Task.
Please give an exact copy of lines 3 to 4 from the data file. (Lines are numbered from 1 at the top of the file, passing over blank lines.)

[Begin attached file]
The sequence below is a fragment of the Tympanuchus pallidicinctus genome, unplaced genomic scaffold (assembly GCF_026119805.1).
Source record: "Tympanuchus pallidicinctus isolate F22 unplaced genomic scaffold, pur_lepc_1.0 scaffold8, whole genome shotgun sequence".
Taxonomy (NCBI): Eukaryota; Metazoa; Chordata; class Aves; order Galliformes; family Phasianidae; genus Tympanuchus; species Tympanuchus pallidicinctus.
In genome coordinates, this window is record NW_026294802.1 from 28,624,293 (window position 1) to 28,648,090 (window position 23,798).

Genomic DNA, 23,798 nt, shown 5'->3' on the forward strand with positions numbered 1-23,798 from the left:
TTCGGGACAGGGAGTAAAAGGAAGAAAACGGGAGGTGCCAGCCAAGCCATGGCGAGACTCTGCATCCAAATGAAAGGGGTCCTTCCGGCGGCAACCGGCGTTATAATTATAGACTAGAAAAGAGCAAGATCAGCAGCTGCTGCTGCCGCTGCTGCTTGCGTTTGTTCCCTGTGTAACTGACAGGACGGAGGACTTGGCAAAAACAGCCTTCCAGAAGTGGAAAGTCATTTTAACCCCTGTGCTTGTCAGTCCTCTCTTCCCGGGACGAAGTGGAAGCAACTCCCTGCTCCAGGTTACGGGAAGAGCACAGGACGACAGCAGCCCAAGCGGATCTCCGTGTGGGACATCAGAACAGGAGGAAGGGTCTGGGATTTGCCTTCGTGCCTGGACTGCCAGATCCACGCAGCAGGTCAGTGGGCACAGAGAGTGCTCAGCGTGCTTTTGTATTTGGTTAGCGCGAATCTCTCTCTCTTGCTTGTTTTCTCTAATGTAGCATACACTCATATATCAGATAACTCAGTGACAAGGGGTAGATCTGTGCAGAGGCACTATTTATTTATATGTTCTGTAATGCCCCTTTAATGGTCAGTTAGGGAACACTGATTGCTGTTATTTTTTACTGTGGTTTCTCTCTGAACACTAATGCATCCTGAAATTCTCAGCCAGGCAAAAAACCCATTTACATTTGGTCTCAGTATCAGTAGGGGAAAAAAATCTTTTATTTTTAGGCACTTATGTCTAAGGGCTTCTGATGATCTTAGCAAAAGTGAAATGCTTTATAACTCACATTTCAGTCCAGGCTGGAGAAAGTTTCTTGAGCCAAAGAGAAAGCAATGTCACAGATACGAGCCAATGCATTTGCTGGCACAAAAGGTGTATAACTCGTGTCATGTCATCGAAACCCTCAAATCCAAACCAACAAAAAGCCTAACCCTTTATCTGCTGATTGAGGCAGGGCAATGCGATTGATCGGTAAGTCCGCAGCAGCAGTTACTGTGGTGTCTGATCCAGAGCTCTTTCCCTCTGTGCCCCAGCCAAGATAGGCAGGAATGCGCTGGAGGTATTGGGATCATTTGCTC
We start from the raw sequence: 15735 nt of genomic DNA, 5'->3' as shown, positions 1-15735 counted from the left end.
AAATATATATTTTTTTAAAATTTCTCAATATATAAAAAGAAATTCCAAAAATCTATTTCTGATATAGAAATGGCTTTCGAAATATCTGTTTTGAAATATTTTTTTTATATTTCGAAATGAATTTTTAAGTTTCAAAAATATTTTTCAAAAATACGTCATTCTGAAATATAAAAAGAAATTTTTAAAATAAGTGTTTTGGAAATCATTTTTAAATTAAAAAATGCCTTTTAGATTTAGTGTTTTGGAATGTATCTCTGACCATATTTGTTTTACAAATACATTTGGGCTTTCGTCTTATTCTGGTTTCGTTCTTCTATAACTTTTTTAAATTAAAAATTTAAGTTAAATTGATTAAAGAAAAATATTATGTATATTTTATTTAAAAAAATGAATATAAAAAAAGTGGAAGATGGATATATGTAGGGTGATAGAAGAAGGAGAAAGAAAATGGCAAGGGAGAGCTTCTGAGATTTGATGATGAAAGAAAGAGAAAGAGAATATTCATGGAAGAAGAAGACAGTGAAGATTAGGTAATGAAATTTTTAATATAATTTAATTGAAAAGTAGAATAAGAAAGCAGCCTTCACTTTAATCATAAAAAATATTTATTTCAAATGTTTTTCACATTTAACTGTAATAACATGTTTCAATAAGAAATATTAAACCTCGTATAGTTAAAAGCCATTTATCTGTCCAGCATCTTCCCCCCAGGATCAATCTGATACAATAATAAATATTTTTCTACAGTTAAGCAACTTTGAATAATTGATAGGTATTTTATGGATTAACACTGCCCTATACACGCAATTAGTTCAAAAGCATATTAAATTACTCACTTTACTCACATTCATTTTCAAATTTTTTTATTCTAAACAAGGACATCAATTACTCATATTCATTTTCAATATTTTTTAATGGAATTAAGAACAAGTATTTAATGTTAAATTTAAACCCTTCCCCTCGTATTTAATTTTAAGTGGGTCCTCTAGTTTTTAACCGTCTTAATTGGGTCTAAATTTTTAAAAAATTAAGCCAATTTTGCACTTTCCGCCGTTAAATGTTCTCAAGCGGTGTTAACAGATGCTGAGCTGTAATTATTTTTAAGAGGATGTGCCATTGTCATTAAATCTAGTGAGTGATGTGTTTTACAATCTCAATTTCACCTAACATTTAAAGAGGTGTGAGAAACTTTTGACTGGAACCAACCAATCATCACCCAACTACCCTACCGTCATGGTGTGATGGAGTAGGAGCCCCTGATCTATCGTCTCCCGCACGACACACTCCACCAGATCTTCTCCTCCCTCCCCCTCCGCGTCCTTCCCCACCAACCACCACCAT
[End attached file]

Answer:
Taxonomy (NCBI): Eukaryota; Metazoa; Chordata; class Aves; order Galliformes; family Phasianidae; genus Tympanuchus; species Tympanuchus pallidicinctus.
In genome coordinates, this window is record NW_026294802.1 from 28,624,293 (window position 1) to 28,648,090 (window position 23,798).